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. Last Updated: 07/27/2016

Stich Upsets Clay King Muster in Hot Paris

PARIS -- Former Wimbledon champion Michael Stich knocked title-holder Thomas Muster out of the French Open on a glorious day for Germany.


Fifteenth seed Stich took advantage of a hot and sunny Monday that made the clay court faster to out-power the world No. 1 player on the surface 4-6, 6-4, 6-1, 7-6 in the fourth round.


Fellow German Bernd Karbacher also had one of the most unforgettable days of his career, ousting fifth seed Goran Ivanisevic 6-3, 6-1, 6-2 to precede Stich into the quarter-finals.


Croatia's Ivanisevic, twice a Wimbledon finalist, suffered from a blister, but Muster had no excuse for his loss, only his fourth on clay in two seasons.


The Austrian, looking nervous, fought hard to take the first set in 31 minutes but, unusually, showed signs of weakness.


Stich, looking relaxed, started striking aces almost at will and, with a little help from the lip of the net on some crucial points, took the second set.


The third set was one-sided with the German, a semifinalist here in 1991, playing some of the most impressive serve-and-volley tennis seen in Paris since Yannick Noah won this tournament in 1983.


Stich's career looked in jeopardy only three months ago when the player tore ankle ligaments for the second time while changing before a match in Milan. He has sunk in the world rankings in recent months as a result.


On Monday, a change of shirt in the second set seemed to inspire him as he started rivalling baseline powerhouse Muster in long rallies.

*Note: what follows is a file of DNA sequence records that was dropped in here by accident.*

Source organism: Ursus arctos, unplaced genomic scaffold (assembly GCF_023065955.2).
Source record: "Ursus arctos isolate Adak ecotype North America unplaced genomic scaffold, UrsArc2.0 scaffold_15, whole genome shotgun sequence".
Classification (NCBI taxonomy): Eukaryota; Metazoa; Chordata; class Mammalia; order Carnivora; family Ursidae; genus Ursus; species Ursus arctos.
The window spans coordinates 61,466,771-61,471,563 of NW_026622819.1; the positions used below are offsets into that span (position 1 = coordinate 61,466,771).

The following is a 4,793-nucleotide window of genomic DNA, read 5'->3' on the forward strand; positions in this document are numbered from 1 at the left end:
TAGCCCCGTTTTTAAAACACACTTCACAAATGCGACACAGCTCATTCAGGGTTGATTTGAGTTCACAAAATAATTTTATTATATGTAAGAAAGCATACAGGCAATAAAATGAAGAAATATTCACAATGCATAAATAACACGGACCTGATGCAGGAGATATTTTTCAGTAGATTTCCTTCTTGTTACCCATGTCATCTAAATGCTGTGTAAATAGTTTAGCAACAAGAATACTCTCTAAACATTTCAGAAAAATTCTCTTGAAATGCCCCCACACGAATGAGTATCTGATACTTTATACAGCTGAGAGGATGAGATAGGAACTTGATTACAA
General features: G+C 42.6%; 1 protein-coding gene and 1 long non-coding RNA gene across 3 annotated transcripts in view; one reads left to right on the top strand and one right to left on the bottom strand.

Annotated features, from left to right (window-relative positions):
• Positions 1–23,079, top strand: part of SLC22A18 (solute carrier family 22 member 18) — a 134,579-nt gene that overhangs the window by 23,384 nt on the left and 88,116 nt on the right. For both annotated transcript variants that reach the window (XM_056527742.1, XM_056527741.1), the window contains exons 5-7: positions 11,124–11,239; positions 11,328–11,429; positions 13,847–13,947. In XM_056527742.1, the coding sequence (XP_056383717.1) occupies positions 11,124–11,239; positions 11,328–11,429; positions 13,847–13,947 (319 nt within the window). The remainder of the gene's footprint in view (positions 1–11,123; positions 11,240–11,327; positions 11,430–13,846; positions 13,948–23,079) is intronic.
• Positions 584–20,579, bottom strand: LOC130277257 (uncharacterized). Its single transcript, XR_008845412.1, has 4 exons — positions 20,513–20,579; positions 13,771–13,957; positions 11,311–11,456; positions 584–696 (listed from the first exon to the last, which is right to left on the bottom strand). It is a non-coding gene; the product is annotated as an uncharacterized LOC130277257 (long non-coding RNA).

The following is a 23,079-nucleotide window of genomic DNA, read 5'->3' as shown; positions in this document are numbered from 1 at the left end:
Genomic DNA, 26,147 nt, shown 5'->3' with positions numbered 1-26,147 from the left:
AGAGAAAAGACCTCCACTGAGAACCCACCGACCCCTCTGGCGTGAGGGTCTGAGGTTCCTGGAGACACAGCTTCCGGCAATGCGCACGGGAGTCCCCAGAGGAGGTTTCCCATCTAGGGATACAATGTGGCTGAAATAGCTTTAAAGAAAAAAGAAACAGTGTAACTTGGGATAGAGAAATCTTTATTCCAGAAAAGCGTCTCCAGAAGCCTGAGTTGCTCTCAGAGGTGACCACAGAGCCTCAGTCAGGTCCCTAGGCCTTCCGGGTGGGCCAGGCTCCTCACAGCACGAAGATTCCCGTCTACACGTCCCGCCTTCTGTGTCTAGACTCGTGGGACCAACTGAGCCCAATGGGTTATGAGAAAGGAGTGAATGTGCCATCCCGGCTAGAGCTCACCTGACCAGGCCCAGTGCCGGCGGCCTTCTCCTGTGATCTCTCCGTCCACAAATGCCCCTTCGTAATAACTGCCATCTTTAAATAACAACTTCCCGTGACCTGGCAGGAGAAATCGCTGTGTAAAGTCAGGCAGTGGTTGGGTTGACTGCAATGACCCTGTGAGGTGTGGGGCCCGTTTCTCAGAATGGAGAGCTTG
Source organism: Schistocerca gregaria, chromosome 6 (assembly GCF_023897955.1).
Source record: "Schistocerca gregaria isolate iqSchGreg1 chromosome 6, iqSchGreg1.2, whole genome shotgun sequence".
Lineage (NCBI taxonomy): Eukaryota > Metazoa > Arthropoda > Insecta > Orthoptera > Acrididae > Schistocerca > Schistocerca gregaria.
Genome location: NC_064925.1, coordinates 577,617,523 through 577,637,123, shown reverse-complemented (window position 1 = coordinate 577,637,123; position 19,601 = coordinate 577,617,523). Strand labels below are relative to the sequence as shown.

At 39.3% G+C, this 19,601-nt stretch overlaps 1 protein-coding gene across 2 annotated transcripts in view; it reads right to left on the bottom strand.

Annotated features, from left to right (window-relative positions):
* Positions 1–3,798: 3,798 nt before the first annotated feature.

Muster fought back in the fourth set to break Stich and grab a 5-3 lead with a chance to serve for the set.


But Stich, helped again by the net, levelled at 5-5 and cruised through the tie break 7-1, finishing the Austrian off on his first match point after two hours and 36 minutes.


"I did not play well enough on my baseline game. All my game today was tied up and was not good enough," said Muster, whose only previous defeat on clay this season was against Spain's Carlos Moya in Munich last month.


"Winning last year has not changed my life. This is not going to change it either," Muster added.


Ivanisevic, twice a Wimbledon finalist, fell just before his match against Karbacher started and seemed unable to regain his composure in the 80 minutes of a one-sided encounter. He was later treated on court for a blister.


Karbacher cruised through in straight sets to reach the quarter-finals of a grand slam tournament for the second time following his appearance in the last eight at the U.S. Open in 1994.


He dismissed the idea that injury had anything to do with the Croat's defeat.


"I did not win the match because he had a blister," he said.


Karbacher struck 14 aces while Ivanisevic, unable to use his main weapon despite the dry and fast conditions on court, managed only two.


"It was a surprise the way I played. I did not make one mistake," Karbacher said. "I served better than Goran and I played perfectly.


"Aces were the key to the match. Even when he served better I returned well. I usually struggle with my serve but I did not today."


Karbacher, currently ranked 55th in the world after reaching 22nd in April 1995, has beaten world No. 1 Pete Sampras and Boris Becker in the past.


But he said Monday's win was probably the best of his career. "I was in the quarter-finals at the U.S. Open once, but to beat a top 10 player in the fourth round is a great success," he said.


France's Cedric Pioline scored another upset when he beat Chilean Marcelo Rios, seeded ninth, 6-4, 6-1, 6-2.


In the women's fourth round, former Wimbledon champion Conchita Martinez, seeded third, beat South African 14th seed Amanda Coetzer 6-2, 6-3. The Spaniard meets ninth-seeded American Lindsay Davenport in the last eight.


(For other results, see Scorecard.)